Save the Date – Autumn in New York

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Get Out * July 10th, Marcus Garvey Park

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In Get Out, a speculative thriller from the mind of Jordan Peele, a young African-American man visits his white girlfriend’s family estate, and becomes ensnared in the more sinister real reason for the invitation. Music: Hip-hop, House and Soul by DJ Brittofied. Live Band: V Ferg presents Creative Public Offering.

Give the Gift of Summer Fund Challenge

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A very generous anonymous donor has committed to match every contribution made this week to the BGCHarlem Summer Camp Fund $2 to $1  A gift of $50 buys not just one day of summer fun, but three! Help Harlem’s kids have a safe and enriching summer. Make your gift TODAY!
DONATE NOW

Father’s Day Guide

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Razor Bar
2254 5th Avenue, New York, NY 10037
646‐726‐4933
Facebook: @RazorBarHarlem
Every great day for a guy begins with a fresh haircut! Let him feel invincible after a trip to Harlem’s newest barbershop; Razor Bar.

 

Frederick Benjamin
shop.frederickbenjamin.com
646‐417‐8128
Keep the confidence going with Frederick Benjamin grooming products; specifically designed tolet him keep the closest shave, free of razor bumps.

 

NiLu Gift Shop
shopnilu.com
191 Lenox Avenue New York, NY 10026
646‐702‐4074
Embedded into the fabric of Harlem, is its unique style. Keep him on top of the newest trends with The Sneaker Heads’ Reference Guide or the Empire State Novelty Set found at NiLu Gift Shop!

 

Flamekeepers Hat Club
flamekeepershatclub.com
273 W 121st Street, New York, NY 10027
212‐531‐3542
Top the night off with one of Flamekeepers Hat Club’s sophisticated hats for men. Offering an array of different styles, any Dad can end his Father’s Day in his own bit of flare!

Apollo Spring Gala Enters 12th Year in Style

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—By Miles Marshall Lewis. Follow MML on Snapchat, Instagram and Twitter at @furthermucker.

A staple of the season since 2005, the Apollo Spring Gala stands as one of Harlem’s hottest tickets. A fundraising benefit for the Apollo Theater, the night always begins with a scintillating set of live performances on its legendary stage and ends with a tented spectacle of dance, high fashion and high spirits stretching ’til midnight. (Tonight’s 12th annual gala features superstars Sheila E and Charlie Wilson alongside newcomers Wé McDonald and Trombone Shorty.) Apollo CEO/president Jonelle Procope spoke with Experience Harlem to discuss the gala and take us through the theater’s 2017-18 programming season.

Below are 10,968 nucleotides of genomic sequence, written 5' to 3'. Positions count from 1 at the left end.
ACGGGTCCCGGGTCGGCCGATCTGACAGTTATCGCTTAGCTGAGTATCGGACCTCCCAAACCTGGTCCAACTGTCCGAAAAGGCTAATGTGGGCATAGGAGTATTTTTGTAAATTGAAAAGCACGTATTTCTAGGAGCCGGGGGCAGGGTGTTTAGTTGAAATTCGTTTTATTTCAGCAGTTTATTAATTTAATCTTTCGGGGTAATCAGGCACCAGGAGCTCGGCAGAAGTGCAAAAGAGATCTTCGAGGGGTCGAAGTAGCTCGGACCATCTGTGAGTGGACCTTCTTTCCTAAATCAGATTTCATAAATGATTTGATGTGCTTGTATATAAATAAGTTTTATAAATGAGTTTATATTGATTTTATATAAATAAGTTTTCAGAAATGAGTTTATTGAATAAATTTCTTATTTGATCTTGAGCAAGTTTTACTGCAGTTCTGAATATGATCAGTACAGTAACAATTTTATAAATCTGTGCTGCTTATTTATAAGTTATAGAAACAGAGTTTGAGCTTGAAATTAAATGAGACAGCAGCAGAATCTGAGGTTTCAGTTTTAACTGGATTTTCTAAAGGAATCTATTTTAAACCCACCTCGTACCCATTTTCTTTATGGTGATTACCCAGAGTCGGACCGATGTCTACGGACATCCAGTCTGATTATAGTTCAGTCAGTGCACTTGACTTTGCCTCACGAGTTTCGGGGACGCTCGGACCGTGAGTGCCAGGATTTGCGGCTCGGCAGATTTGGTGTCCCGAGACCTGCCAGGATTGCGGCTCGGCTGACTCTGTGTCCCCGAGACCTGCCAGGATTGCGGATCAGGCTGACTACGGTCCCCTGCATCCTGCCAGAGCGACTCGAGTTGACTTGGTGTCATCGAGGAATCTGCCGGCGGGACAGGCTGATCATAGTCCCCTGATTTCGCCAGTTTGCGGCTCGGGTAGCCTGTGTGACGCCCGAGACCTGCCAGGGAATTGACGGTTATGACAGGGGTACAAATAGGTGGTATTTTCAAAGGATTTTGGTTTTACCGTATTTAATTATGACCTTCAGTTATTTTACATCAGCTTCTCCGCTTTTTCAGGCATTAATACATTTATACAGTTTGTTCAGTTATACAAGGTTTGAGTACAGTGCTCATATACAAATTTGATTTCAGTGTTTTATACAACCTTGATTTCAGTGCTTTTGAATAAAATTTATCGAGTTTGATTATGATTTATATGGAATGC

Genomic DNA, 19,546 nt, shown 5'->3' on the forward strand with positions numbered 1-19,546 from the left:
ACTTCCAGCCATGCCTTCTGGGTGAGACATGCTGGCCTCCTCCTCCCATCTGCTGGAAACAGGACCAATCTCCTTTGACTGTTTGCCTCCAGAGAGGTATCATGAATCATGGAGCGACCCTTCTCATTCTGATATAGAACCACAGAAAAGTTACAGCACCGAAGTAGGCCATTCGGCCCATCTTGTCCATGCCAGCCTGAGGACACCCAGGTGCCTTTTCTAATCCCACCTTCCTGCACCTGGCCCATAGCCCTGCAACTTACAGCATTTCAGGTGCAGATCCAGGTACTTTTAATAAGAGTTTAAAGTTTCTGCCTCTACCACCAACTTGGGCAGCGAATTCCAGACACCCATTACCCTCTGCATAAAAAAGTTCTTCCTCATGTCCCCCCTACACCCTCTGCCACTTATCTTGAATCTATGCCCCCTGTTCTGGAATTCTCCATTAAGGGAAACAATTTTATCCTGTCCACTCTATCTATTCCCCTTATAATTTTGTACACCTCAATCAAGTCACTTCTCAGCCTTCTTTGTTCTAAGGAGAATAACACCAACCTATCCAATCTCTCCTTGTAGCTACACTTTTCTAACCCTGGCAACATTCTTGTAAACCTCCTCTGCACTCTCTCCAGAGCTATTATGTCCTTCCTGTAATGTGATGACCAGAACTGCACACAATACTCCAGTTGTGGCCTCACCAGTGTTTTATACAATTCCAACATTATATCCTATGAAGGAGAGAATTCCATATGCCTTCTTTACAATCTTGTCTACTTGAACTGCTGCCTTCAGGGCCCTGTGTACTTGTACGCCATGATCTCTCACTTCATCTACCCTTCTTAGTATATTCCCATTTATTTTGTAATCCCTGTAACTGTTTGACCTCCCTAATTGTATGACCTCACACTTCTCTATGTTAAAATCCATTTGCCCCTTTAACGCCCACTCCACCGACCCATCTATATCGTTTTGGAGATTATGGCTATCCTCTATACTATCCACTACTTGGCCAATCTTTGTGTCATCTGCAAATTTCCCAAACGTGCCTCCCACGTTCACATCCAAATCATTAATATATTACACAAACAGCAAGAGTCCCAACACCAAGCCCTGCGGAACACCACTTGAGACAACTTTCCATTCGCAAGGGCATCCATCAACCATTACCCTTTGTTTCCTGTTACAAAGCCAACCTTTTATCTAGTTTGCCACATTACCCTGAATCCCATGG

Everyone’s excited over Sheila E taking the stage at the Apollo Spring Gala. Did Prince ever perform at the Apollo?

Oh God. Prince played the Apollo in 1993 for a special VH1 concert, and then he made several appearances at the theater throughout the years. Most recently he made a surprise visit for the Apollo’s 75th anniversary spring gala in 2009. And he came because he wanted to help induct Patti LaBelle into the Walk of Fame. He held a press conference at the theater in 2012 for his Welcome 2 America tour, and then he would come to see performances from time to time. I have to say, my only regret is that we didn’t get him for one of his late night jam sessions at the Apollo. He’s such a genius. Really really really miss him. But he did leave behind such incredible music, so he’ll never be forgotten.

Tell us about the programs funded by the annual gala.

The funds from the gala fund a number of things. Basically, it funds everything that we do on our stage. First of all, it benefits the Apollo’s education and community programs, which extend the theater’s commitment to serving as a resource and a gathering place for our community. Our education programs include events for schoolchildren and families, career development for teens and adults. The Apollo has always been a gathering place. So in current times, we focus on that through something that we call our Uptown Hall series. These are sessions on culturally specific issues integral to the Harlem community and history.

Funds raised from the gala also support our signature programs. Iconic events such as our amateur night at the Apollo, which has been going since we opened our doors in 1934 every Wednesday night; our Apollo Music Café; our Apollo Comedy Club. These are things that take place on our side soundstage.